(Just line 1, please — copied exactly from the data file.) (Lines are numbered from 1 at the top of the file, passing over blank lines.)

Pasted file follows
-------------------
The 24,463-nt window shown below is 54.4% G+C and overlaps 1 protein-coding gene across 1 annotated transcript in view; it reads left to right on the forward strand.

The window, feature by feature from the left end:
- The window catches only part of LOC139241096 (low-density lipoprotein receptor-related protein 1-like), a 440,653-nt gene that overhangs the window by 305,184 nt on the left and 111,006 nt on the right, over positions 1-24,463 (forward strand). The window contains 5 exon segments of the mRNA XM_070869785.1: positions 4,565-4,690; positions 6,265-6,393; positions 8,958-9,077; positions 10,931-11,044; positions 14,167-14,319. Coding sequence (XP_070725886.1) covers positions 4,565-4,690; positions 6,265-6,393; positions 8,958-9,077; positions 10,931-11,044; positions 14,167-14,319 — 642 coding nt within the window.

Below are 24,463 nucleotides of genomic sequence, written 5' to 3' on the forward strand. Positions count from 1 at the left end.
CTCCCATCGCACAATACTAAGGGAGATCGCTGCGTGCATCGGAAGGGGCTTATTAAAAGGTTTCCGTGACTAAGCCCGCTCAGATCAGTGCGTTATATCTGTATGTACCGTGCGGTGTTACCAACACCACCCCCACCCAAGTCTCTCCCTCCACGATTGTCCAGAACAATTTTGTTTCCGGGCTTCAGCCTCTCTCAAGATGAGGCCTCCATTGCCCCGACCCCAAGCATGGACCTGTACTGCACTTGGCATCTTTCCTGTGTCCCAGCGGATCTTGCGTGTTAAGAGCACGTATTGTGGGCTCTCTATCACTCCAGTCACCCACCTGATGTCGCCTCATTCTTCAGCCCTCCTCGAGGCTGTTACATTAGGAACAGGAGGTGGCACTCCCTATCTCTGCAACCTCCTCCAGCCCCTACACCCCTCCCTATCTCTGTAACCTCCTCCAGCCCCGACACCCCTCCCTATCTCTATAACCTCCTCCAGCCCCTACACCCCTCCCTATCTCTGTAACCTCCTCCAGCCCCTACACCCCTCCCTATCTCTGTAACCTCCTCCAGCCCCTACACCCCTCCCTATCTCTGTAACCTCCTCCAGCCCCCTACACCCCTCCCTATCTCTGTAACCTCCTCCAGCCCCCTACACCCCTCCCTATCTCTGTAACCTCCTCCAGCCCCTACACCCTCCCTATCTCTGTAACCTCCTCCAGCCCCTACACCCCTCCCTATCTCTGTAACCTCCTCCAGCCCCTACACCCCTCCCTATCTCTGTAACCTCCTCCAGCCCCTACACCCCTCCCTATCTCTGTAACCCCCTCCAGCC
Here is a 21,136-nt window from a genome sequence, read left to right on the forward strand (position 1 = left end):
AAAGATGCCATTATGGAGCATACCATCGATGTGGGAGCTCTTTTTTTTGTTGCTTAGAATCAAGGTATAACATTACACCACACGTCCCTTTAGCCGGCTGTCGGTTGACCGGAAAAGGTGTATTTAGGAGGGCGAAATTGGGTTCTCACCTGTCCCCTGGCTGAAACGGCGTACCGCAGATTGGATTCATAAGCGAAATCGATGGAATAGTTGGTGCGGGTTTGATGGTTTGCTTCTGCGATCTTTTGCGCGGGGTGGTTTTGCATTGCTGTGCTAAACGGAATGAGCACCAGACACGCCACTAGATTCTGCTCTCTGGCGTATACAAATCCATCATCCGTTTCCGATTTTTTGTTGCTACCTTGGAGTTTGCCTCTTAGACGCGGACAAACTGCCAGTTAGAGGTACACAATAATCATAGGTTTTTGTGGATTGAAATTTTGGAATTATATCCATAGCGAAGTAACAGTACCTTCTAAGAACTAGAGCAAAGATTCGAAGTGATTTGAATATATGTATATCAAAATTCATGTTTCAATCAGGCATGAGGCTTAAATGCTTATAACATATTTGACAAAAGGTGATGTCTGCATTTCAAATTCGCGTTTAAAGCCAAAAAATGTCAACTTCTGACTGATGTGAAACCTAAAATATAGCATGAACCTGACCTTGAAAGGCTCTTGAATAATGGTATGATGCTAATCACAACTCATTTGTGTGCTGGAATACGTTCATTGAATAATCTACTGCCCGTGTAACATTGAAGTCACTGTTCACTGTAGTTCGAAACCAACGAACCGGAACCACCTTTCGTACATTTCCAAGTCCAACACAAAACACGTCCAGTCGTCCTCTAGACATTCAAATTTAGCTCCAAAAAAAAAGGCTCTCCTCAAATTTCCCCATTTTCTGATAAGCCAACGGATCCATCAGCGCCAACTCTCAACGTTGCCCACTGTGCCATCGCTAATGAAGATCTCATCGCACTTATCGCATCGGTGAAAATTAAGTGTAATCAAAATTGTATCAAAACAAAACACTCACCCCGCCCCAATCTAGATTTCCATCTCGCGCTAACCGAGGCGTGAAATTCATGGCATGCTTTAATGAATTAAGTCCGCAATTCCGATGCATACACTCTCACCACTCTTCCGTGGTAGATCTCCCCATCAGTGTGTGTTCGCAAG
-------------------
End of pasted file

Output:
The 24,463-nt window shown below is 54.4% G+C and overlaps 1 protein-coding gene across 1 annotated transcript in view; it reads left to right on the forward strand.